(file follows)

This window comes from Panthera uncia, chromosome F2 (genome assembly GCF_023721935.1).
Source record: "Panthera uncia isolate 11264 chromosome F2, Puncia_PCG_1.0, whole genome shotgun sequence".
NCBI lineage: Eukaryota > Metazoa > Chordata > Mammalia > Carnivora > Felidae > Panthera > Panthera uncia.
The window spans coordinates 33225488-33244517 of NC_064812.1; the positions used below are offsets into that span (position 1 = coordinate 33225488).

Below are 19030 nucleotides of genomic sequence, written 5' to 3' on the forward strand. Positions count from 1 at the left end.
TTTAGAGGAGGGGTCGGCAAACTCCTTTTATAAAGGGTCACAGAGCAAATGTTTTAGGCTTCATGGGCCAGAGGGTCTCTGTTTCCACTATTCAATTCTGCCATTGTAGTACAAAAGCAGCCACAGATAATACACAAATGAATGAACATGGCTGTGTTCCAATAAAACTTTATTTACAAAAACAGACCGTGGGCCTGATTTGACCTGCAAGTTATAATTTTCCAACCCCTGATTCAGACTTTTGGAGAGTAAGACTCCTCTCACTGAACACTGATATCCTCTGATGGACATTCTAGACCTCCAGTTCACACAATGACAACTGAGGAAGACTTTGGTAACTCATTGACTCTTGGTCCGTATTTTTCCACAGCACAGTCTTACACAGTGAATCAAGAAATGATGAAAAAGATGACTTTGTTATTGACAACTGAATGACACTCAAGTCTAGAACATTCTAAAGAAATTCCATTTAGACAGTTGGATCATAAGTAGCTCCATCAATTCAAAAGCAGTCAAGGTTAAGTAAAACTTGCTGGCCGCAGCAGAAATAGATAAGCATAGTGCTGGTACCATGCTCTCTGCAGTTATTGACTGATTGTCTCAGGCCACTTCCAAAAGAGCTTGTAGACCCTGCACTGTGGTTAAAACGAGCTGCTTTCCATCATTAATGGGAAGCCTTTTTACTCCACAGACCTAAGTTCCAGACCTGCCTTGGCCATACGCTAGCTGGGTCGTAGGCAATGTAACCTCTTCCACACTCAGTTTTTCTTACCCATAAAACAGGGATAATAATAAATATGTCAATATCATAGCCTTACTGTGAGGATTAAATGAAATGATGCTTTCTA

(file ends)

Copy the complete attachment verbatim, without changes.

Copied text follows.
This window comes from Panthera uncia, chromosome F2 (genome assembly GCF_023721935.1).
Source record: "Panthera uncia isolate 11264 chromosome F2, Puncia_PCG_1.0, whole genome shotgun sequence".
NCBI lineage: Eukaryota > Metazoa > Chordata > Mammalia > Carnivora > Felidae > Panthera > Panthera uncia.
The window spans coordinates 33225488-33244517 of NC_064812.1; the positions used below are offsets into that span (position 1 = coordinate 33225488).

Below are 19030 nucleotides of genomic sequence, written 5' to 3' on the forward strand. Positions count from 1 at the left end.
TTTAGAGGAGGGGTCGGCAAACTCCTTTTATAAAGGGTCACAGAGCAAATGTTTTAGGCTTCATGGGCCAGAGGGTCTCTGTTTCCACTATTCAATTCTGCCATTGTAGTACAAAAGCAGCCACAGATAATACACAAATGAATGAACATGGCTGTGTTCCAATAAAACTTTATTTACAAAAACAGACCGTGGGCCTGATTTGACCTGCAAGTTATAATTTTCCAACCCCTGATTCAGACTTTTGGAGAGTAAGACTCCTCTCACTGAACACTGATATCCTCTGATGGACATTCTAGACCTCCAGTTCACACAATGACAACTGAGGAAGACTTTGGTAACTCATTGACTCTTGGTCCGTATTTTTCCACAGCACAGTCTTACACAGTGAATCAAGAAATGATGAAAAAGATGACTTTGTTATTGACAACTGAATGACACTCAAGTCTAGAACATTCTAAAGAAATTCCATTTAGACAGTTGGATCATAAGTAGCTCCATCAATTCAAAAGCAGTCAAGGTTAAGTAAAACTTGCTGGCCGCAGCAGAAATAGATAAGCATAGTGCTGGTACCATGCTCTCTGCAGTTATTGACTGATTGTCTCAGGCCACTTCCAAAAGAGCTTGTAGACCCTGCACTGTGGTTAAAACGAGCTGCTTTCCATCATTAATGGGAAGCCTTTTTACTCCACAGACCTAAGTTCCAGACCTGCCTTGGCCATACGCTAGCTGGGTCGTAGGCAATGTAACCTCTTCCACACTCAGTTTTTCTTACCCATAAAACAGGGATAATAATAAATATGTCAATATCATAGCCTTACTGTGAGGATTAAATGAAATGATGCTTTCTA